Authored by: Haydn Lightfoot, Sr. Director of Business Consultancy
James Ellis, Sr. Consultant of Business Consultancy
If financial institutions were not considering cybersecurity a priority, the attack on the Bangladesh central bank in February 2016 made it one. Hackers managed to steal over $100m, of which only a small proportion was later recovered. Later in the year, Tesco Bank saw £2.5m drained from around 9,000 customer accounts when criminals broke into their systems. Losses are not only from fraudulent transactions, in May 2017 the WannaCry attack crippled a vast number of computers, including National Health Service systems across the UK and in September Equifax saw the personal information of 143 million Americans stolen. The combined costs of companies being forced offline for extended periods of time, data recovery and ransom payments, and ultimately reputational damage, are incalculable. Whilst the risk may be incalculable, however, that does not mean that it cannot be managed and controlled.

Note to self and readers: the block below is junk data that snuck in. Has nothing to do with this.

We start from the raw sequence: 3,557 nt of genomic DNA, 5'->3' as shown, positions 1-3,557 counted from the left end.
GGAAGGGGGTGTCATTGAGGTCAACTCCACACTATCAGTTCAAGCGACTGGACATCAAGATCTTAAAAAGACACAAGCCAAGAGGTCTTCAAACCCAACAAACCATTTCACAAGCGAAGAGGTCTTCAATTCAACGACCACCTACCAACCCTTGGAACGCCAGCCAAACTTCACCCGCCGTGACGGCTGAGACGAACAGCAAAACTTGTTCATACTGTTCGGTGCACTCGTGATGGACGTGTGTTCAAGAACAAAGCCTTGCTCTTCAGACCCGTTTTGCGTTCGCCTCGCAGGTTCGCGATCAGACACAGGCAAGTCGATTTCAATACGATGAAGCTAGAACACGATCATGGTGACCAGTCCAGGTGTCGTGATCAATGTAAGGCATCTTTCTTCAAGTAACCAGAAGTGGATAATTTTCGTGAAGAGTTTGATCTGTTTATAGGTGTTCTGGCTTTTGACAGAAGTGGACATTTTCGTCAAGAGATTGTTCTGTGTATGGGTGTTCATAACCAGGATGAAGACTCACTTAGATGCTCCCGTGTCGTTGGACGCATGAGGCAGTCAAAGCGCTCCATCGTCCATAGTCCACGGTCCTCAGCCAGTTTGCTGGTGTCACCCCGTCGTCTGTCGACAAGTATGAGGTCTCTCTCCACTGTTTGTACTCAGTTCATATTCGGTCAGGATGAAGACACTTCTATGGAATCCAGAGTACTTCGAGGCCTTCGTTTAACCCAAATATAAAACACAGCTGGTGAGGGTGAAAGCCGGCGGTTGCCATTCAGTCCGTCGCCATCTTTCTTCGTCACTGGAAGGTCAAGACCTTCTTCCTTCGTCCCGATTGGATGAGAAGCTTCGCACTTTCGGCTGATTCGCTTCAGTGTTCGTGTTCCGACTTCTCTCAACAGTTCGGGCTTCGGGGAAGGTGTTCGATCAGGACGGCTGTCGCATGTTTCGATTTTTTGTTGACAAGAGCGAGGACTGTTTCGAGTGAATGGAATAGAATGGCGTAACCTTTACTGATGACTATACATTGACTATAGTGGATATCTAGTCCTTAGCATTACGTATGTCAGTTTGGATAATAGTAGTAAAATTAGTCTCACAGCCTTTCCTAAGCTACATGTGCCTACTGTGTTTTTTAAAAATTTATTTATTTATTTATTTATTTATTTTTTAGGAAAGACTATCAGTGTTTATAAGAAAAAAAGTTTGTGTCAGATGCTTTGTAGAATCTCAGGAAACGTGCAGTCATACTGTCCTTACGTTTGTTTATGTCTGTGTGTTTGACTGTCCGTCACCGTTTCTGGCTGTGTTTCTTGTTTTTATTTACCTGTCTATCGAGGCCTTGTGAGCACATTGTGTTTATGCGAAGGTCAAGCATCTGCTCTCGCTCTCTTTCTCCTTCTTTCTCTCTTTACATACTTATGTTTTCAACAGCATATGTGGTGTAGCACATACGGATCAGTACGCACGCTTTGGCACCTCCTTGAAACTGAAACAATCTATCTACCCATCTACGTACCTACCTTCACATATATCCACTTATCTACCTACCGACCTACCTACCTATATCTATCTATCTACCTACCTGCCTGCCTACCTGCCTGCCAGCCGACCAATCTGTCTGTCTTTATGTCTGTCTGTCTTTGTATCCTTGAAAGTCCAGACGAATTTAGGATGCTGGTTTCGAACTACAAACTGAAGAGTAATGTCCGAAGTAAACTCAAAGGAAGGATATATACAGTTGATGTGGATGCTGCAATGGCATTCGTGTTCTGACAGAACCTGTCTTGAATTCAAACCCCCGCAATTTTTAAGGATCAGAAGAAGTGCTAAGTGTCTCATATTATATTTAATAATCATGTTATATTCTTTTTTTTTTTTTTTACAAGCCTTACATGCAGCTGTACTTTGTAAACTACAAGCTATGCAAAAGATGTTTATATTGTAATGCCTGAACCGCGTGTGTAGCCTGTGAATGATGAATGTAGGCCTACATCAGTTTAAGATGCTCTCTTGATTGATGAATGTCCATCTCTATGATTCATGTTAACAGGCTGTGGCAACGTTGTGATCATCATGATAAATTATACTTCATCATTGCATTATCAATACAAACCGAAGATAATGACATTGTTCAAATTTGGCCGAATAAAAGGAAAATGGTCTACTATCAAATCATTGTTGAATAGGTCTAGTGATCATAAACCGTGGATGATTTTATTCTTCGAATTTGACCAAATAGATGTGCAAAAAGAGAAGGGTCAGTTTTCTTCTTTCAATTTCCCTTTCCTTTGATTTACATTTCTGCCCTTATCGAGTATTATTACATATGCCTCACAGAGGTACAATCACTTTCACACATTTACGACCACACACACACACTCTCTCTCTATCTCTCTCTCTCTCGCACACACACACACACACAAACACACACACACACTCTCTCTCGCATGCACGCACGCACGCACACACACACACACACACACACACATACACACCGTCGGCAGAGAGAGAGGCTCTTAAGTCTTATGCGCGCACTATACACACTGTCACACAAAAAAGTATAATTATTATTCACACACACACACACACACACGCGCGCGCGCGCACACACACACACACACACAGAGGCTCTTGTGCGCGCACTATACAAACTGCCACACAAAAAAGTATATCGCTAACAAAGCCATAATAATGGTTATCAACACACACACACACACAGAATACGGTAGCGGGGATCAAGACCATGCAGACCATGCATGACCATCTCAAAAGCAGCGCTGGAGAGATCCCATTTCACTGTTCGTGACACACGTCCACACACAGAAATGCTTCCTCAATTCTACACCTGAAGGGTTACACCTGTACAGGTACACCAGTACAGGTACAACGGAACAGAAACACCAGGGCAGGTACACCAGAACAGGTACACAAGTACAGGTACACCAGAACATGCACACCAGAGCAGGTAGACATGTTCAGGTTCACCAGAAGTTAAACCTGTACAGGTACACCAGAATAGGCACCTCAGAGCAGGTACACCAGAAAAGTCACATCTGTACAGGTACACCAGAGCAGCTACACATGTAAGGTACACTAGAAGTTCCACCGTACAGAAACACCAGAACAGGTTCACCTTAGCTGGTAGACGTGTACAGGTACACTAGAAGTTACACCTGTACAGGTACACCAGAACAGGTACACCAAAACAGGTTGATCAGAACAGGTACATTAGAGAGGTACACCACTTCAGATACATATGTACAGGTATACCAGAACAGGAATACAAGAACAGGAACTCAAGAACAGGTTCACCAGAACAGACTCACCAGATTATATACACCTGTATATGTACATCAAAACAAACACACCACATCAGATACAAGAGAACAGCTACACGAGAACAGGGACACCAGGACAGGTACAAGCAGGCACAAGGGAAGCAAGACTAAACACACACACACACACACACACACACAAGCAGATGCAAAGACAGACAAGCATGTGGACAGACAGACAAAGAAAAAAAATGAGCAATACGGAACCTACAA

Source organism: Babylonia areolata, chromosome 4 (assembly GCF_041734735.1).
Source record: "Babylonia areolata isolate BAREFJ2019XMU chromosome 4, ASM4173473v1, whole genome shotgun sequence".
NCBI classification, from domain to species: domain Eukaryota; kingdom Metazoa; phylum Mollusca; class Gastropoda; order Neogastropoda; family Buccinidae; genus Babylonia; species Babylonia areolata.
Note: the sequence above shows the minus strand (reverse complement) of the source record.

For banks in particular, it is not a challenge to be faced alone. Regulators have provided guidelines, such as the Federal Financial Institutions Examination Council (FFIEC) IT Examination Handbook, that help to protect against cyber-attacks, but by the same token regulators expect regulated entities to take steps to implement all their requirements.